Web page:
The Agriculture Committee will be considering greater regulation on food producers with H. 421 – An act relating to the use and registration of genetically engineered alfalfa seeds in Vermont, and H. 367 – An act relating to labeling genetically engineered food. The latter bill proposes to require all genetically engineered food offered for sale in Vermont to be labeled as such. While transparency and giving consumers information is a good thing, one has to wonder if Vermont is a big enough market for major manufacturers of food products to create special labeling just to be able to sell their products in this state. Will this reduce consumer choice in the end.
Commerce will take up H. 254 – An act relating to consumer protection. This bill proposes to implement new consumer protections relating to goods and services appearing on a telephone bill, to discount membership programs, to security breach notices, and to change the name of the consumer fraud act to the consumer protection act.
Education will consider H. 170 – An act relating to public funding of independent schools. This is one of a pair of bills that would gut Vermont’s vibrant independent school community. This one, sponsored by Rep. Anne Mook of Bennington, needs to be watched very closely.
Fish & Wildlife takes up H. 213 – An act relating to the use and transport of baitfish. Nothing particularly partisan or controversial about this bill, but the title does capture the imagination.
Katie bar the door in Government Operations. The list of bills this committee is discussing this week is so full of gems it’s too difficult to pare down for this space. Everything from voting by mail (H.374), to changing how many times a name can appear on a ballot (H.241) and in what alphabetical order (H.317) to robo calls (H.262)to health care to same day voter registration (H.364) and much more. Check out the whole schedule HERE. It’s an eye opener.
Natural Resources and energy discusses H. 258 – An act relating to public participation in environmental enforcement proceedings.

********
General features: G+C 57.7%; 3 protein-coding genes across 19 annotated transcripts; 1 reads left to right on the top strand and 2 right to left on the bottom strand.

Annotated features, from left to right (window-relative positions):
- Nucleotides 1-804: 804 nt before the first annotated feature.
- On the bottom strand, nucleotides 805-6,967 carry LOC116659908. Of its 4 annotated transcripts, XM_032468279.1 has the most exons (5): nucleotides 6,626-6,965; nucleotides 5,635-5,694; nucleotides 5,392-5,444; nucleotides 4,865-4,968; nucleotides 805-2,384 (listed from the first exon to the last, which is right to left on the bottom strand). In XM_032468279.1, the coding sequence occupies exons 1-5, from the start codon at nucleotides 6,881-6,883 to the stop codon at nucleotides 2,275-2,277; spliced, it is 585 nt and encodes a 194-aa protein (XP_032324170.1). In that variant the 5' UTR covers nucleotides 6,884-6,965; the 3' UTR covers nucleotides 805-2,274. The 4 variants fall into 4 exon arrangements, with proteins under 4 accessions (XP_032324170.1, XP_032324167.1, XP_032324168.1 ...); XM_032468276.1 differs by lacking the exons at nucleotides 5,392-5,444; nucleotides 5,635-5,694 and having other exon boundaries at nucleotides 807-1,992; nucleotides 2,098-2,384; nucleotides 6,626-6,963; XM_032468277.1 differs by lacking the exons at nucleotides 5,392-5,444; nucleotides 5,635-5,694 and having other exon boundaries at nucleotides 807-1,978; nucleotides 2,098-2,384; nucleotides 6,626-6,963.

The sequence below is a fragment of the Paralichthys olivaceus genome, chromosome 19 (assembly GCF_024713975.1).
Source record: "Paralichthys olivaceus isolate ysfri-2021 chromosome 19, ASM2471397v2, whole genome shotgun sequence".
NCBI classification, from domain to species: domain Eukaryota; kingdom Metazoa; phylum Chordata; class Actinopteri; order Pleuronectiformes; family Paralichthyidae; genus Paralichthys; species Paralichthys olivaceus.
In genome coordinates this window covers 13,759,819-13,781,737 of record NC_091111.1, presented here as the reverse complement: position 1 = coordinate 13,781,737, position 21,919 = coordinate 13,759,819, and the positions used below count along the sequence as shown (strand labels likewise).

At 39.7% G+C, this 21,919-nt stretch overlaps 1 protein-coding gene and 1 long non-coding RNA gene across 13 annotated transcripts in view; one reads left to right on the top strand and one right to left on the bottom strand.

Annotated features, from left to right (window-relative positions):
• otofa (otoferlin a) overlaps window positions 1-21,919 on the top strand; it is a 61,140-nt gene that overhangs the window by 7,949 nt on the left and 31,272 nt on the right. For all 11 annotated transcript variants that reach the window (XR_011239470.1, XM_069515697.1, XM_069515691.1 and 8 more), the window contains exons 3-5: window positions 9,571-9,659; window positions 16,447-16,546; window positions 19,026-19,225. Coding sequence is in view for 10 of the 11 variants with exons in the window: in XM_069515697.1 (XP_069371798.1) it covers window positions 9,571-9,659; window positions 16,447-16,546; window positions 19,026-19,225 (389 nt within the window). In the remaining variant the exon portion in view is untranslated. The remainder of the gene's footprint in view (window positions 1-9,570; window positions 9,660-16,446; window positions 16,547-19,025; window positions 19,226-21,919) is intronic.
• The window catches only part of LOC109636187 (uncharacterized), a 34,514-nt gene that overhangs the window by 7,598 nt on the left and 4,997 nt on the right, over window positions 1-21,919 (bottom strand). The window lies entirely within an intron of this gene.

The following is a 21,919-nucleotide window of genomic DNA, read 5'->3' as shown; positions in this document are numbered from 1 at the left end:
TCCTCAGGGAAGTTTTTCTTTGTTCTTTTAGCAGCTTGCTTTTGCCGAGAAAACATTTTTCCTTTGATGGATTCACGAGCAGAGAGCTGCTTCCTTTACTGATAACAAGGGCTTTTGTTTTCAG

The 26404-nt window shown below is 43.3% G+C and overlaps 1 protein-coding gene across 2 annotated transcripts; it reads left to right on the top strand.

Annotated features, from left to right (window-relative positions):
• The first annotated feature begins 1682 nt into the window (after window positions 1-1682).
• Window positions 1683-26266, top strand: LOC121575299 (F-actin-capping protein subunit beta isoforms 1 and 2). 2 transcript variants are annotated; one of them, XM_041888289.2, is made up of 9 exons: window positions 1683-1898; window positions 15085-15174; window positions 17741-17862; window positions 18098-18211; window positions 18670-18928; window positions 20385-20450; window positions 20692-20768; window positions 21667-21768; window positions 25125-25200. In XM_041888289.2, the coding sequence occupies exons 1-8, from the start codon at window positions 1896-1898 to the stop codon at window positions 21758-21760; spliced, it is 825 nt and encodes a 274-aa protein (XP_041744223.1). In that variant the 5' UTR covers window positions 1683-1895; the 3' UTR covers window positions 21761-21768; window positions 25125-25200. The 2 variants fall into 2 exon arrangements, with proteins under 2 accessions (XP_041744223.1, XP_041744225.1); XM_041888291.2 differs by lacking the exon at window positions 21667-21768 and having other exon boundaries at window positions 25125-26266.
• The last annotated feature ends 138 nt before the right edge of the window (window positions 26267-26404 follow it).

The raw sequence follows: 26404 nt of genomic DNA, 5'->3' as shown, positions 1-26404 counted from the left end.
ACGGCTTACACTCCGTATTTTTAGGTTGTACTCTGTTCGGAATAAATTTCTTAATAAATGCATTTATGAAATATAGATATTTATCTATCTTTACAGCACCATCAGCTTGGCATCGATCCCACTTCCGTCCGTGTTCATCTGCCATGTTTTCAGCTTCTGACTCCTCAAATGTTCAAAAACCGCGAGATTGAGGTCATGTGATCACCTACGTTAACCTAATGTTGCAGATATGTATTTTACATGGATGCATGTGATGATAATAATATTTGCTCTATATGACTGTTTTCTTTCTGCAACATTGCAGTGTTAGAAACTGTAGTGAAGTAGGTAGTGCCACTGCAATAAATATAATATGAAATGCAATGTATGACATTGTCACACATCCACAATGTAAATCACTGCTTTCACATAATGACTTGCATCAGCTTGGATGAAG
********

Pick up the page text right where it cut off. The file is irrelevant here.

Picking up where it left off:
Our favorite committee, Senate Government Operations wants us to buy local, or else. – S. 63 – An act relating to state purchasing from local and socially responsible businesses. This bill proposes to authorize government procurement preferences for local and socially responsible businesses. And, S. 69 – An act relating to government purchasing of Vermont products and services. This bill proposes to require state and local governments to purchase products from Vermont companies and encourage use of Vermont workers in projects that receive state funding. They will also take up S. 74 – An act relating to the transferring of the animal spaying and neutering program to the office of the secretary of state. (Grab your scalpel, Jim Condos!)
The Natural Resources committee takes up S. 77– An act relating to water testing of private well. “This bill proposes to require a private well used or intended for use as a potable water supply to be tested for drinking water contaminants when the well is initially drilled and as a condition of a contract for sale. The bill also proposes to require the agency of natural resources to develop a well testing kit that would be available to the public. In addition, the bill proposes to require the department of health to revise and update its education and outreach materials regarding the potential health effects of contaminants in private sources of drinking water. While it’s hard to disagree with much of what’s said in this bill, it’s interesting to note that the person testifying in favor of the bill is a Scott Bradley of AquaCheck. It appears as if this bill would force people to buy this company’s product. This seems to be an all to familiar business plan these days…